If the minimum interval is less than or equal to the minimum interval threshold, No in Block 710, the event is classified as an unstable event, Block 706, and therefore the clean channel is determined not to include regular intervals, No in Block 348, and a determination is made as to whether the signal associated with the clean channel is within a predetermined VF shock zone, Block 350 of FIG. 4, described below. If the minimum interval is greater than the minimum interval threshold, Yes in Block 710, the device determines whether the maximum interval is less than or equal to a maximum interval threshold, Block 712, such as 333 milliseconds for example. If the maximum interval is greater than the maximum interval threshold, the event is classified as an unstable event, Block 706, and therefore the clean channel is determined not to include regular intervals, No in Block 348, and a determination is made as to whether the signal associated with the clean channel is within a predetermined VF shock zone, Block 350 of FIG. 4, described below. If the maximum interval is less than or equal to the maximum interval threshold, the event is classified as a stable event, Block 714, and therefore the clean channel is determined to include regular intervals, Yes in Block 348, and a determination is made as to whether the signal associated with the clean channel is within a predetermined VT shock zone, Block 352 of FIG. 4, described below.

Returning to FIG. 4, the determination of whether the clean channel is within the VF shock zone, Block 350, is made based upon a low slope content metric and a spectral width metric, similar to the VF shock zone determination described above in reference to Blocks 360 and 362, both of which are determined for the clean channel using the method described above. Once the low slope content metric and a spectral width metric are determined for the clean channel, the determination of whether the clean channel is in the VF shock zone is made using Equations 1 and 2, so that if either the low slope content for the clean channel is not less than the first boundary 502 or the spectral width is not less than the second boundary 504, the clean channel is determined not to be in the VF zone, No in Block 350 and both channels are classified as not shockable, Block 351, and the associated buffers are updated accordingly.

If the low slope content for the clean channel is less than the first boundary 502 and the spectral width is less than the second boundary 504, the clean channel is determined to be in the VF zone, Yes in Block 350. A determination is then made as to whether the channel determined to be corrupted by noise, i.e., the “noisy channel”, is within the VF shock zone, Block 354. If either the low slope content for the noisy channel is not less than the first boundary 502 or the spectral width is not less than the second boundary 504, the noisy channel is determined not to be in the VF zone, No in Block 354, the clean channel is classified as shockable and the noisy channel is classified as not shockable, Block 355, and the associated buffers are updated accordingly.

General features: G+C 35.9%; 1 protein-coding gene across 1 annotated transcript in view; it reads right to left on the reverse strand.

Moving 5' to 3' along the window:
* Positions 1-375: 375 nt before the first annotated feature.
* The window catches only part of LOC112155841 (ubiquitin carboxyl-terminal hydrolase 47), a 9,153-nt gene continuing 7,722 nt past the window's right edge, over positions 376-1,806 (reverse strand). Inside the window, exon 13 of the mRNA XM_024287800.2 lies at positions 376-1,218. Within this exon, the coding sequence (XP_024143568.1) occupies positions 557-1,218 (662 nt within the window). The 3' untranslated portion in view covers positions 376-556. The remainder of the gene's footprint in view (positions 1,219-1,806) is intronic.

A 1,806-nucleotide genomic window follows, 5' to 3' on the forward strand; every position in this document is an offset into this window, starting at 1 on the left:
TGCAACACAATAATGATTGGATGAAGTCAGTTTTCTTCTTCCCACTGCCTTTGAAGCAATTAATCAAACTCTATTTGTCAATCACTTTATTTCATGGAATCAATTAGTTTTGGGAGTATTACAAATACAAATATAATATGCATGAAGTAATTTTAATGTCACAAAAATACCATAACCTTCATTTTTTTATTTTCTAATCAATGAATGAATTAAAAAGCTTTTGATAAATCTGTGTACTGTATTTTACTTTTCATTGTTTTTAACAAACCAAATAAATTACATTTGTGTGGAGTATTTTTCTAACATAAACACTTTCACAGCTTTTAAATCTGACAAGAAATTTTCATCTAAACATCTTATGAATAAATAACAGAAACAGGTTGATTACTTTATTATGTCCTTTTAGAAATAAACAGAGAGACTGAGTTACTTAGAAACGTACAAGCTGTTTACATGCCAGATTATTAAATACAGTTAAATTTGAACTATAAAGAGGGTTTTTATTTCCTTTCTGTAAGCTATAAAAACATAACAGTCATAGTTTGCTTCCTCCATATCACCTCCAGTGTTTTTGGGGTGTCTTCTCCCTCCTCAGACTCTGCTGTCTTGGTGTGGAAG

If the low slope content for the noisy channel is less than the first boundary 502 and the spectral width is less than the second boundary 504, the noisy channel is determined to be in the VF zone, Yes in Block 354, both the clean channel and the noisy channel are classified as being shockable, Block 353, and the associated buffers are updated accordingly.

Similar to the VT shock zone determination described above in reference to Block 358, during the determination as to whether the clean channel is within the VT shock zone in Block 352, the low slope content and the spectral width is determined for the clean channel as described above in reference to determining the VF shock zone. The first VT shock zone 520 is defined based on the relationship between the low slope content and the spectral width associated with the clean channel according to Equation 3, for example, and the second VT shock zone 524 is defined based on the relationship between the low slope count and the normalized mean rectified amplitude associated with the clean channel. The normalized mean rectified amplitudes for the clean channel is the same as described above in reference to the noise detection tests of Block 344. For example, according to an embodiment of the present invention, the second VT shock zone 524 is defined by a second boundary 526 associated with the relationship between the low slope count and the normalized mean rectified amplitude of the clean channel using Equation 2.